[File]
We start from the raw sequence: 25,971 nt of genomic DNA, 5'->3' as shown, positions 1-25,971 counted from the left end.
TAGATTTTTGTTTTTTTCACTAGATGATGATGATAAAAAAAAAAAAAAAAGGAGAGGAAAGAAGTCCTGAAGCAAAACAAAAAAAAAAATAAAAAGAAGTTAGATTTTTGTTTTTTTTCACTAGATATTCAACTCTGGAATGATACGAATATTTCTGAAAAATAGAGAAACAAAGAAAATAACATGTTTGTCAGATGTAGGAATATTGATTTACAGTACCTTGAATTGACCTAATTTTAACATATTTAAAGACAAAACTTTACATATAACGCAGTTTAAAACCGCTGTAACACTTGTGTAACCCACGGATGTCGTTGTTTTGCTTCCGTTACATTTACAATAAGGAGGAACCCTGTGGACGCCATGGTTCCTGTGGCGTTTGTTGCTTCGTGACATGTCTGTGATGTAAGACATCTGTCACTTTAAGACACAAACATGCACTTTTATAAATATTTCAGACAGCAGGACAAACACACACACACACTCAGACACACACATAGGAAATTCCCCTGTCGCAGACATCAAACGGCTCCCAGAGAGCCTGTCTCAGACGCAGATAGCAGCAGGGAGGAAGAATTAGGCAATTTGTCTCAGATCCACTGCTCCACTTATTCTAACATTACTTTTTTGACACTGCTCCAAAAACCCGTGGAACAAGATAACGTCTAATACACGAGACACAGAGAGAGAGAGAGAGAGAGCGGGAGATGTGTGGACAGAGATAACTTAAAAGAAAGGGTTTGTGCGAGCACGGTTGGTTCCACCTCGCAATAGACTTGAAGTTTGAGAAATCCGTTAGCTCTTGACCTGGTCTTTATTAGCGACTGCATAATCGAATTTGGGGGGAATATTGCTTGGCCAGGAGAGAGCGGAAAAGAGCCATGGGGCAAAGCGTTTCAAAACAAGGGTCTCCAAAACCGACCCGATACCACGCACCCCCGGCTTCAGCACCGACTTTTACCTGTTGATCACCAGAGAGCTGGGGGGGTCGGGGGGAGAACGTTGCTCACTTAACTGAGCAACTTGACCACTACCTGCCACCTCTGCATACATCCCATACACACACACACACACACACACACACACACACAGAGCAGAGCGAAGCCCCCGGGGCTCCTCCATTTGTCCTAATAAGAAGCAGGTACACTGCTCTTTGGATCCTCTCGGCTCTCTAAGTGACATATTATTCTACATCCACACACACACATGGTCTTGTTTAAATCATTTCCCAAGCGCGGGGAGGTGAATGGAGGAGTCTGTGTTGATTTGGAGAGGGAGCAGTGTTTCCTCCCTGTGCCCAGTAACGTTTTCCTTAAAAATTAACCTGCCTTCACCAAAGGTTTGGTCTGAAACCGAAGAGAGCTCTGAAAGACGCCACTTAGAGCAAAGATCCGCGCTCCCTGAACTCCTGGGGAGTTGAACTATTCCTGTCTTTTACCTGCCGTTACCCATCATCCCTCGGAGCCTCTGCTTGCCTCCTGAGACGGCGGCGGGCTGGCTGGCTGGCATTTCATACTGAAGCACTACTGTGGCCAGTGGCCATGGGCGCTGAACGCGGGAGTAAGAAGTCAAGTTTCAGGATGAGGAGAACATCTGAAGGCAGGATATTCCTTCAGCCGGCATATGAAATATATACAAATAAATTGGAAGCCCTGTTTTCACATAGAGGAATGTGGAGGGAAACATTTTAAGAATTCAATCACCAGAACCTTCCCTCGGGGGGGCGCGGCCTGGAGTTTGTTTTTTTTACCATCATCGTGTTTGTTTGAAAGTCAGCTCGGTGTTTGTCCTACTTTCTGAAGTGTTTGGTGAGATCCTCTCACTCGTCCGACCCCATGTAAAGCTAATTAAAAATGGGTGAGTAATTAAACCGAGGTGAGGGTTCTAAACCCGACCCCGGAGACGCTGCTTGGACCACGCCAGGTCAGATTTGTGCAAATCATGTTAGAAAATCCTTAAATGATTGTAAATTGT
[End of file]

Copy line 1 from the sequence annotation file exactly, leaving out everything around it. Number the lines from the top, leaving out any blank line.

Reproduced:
We start from the raw sequence: 25,971 nt of genomic DNA, 5'->3' as shown, positions 1-25,971 counted from the left end.